Writing for Fairfax NZ News, Anthony Hubbard profiles Prof Sir Peter Gluckman, the Prime Minister’s Chief Science Advisor.
An excerpt (read in full here):
Of a scientific persuasion
The life of the Government’s top scientist is full of trouble. Take the problem of alcohol.
Sir Peter Gluckman published a huge report on adolescence which included a raft of ideas about liquor. This was an attempt to bring science to bear on our binge-drinking culture.
The Government ignored it. This was not his first disappointment.
“I remember on the first day of the job,” the eminent biologist says from Singapore, “it was the day they rejected putting folic acid into bread. I mean, that’s an area of my own expertise!”
So the chief science adviser began at a time when his own advice had just been rejected. But Sir Peter had been warned.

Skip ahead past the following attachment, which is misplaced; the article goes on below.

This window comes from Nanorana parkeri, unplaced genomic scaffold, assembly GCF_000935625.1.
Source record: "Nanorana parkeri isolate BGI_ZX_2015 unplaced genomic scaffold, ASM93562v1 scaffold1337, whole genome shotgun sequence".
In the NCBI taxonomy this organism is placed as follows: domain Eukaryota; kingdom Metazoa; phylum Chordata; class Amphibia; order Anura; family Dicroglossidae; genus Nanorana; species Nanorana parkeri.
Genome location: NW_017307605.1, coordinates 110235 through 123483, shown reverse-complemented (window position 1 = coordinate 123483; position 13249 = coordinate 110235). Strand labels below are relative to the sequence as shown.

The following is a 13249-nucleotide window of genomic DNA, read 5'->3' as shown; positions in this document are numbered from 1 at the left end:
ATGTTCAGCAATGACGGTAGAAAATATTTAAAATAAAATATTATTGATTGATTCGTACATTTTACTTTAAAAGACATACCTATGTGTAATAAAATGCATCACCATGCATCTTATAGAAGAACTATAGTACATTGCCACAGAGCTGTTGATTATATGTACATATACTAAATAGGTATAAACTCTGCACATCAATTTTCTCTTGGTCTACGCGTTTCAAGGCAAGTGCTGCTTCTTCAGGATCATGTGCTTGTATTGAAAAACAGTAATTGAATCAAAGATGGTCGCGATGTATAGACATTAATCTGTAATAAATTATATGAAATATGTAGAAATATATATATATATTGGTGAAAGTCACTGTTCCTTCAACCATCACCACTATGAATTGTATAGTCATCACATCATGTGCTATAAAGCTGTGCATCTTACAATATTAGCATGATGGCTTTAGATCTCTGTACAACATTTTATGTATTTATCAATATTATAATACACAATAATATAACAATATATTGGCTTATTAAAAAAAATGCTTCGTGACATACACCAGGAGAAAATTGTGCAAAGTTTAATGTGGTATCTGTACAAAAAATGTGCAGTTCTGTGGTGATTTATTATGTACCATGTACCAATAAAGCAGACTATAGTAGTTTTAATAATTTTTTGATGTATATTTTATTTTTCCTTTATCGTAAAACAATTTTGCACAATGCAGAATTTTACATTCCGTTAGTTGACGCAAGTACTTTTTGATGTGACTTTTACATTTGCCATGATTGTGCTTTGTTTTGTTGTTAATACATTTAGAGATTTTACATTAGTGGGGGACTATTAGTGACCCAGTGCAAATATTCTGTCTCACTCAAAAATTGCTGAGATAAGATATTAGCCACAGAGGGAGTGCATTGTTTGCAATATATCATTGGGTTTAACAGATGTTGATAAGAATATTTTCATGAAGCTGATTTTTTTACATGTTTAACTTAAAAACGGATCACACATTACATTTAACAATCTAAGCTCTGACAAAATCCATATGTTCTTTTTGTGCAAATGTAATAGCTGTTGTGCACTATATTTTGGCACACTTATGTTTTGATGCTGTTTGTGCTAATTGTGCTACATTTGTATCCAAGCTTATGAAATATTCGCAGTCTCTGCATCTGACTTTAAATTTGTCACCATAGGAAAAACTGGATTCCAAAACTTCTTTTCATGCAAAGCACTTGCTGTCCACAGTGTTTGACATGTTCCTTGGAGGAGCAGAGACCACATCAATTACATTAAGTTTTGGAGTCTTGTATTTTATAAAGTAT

A former British chief scientist, Lord May, told him, “You are going to win some, you are going to lose some. The key thing was not to get upset about it; it just goes with the role.”
But of course the professor wouldn’t be human if he didn’t have his private thoughts and feelings.
“Of course I do! Of course I do! Of course I do!” he says in a rare bout of vehemence.
“I try, and I’m not saying I do it perfectly – nobody’s perfect, you know that – you try to do the things you believe in within the terms of reference of the job.”
So what has he won and what has he lost? He’s certainly won the support of the prime minister. Sir Peter “has done his job extremely well and continues to do so”, Mr Key said through a spokesman.